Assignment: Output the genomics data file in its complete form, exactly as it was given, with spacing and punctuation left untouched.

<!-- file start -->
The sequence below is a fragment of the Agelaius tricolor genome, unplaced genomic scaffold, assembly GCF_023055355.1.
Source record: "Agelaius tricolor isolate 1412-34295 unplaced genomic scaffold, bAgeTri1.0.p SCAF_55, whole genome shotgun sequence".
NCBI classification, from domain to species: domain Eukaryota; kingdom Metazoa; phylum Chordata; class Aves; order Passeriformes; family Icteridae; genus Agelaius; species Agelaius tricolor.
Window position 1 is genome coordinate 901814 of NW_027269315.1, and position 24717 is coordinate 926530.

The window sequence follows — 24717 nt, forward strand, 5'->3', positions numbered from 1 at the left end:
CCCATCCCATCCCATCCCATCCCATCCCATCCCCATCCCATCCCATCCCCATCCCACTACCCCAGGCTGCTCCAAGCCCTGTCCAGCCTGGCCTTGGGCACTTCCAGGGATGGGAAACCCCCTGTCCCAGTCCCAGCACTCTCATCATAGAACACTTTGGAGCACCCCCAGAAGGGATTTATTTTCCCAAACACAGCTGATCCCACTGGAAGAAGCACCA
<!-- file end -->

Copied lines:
The sequence below is a fragment of the Agelaius tricolor genome, unplaced genomic scaffold, assembly GCF_023055355.1.
Source record: "Agelaius tricolor isolate 1412-34295 unplaced genomic scaffold, bAgeTri1.0.p SCAF_55, whole genome shotgun sequence".
NCBI classification, from domain to species: domain Eukaryota; kingdom Metazoa; phylum Chordata; class Aves; order Passeriformes; family Icteridae; genus Agelaius; species Agelaius tricolor.
Window position 1 is genome coordinate 901814 of NW_027269315.1, and position 24717 is coordinate 926530.

The window sequence follows — 24717 nt, forward strand, 5'->3', positions numbered from 1 at the left end:
CCCATCCCATCCCATCCCATCCCATCCCATCCCCATCCCATCCCATCCCCATCCCACTACCCCAGGCTGCTCCAAGCCCTGTCCAGCCTGGCCTTGGGCACTTCCAGGGATGGGAAACCCCCTGTCCCAGTCCCAGCACTCTCATCATAGAACACTTTGGAGCACCCCCAGAAGGGATTTATTTTCCCAAACACAGCTGATCCCACTGGAAGAAGCACCA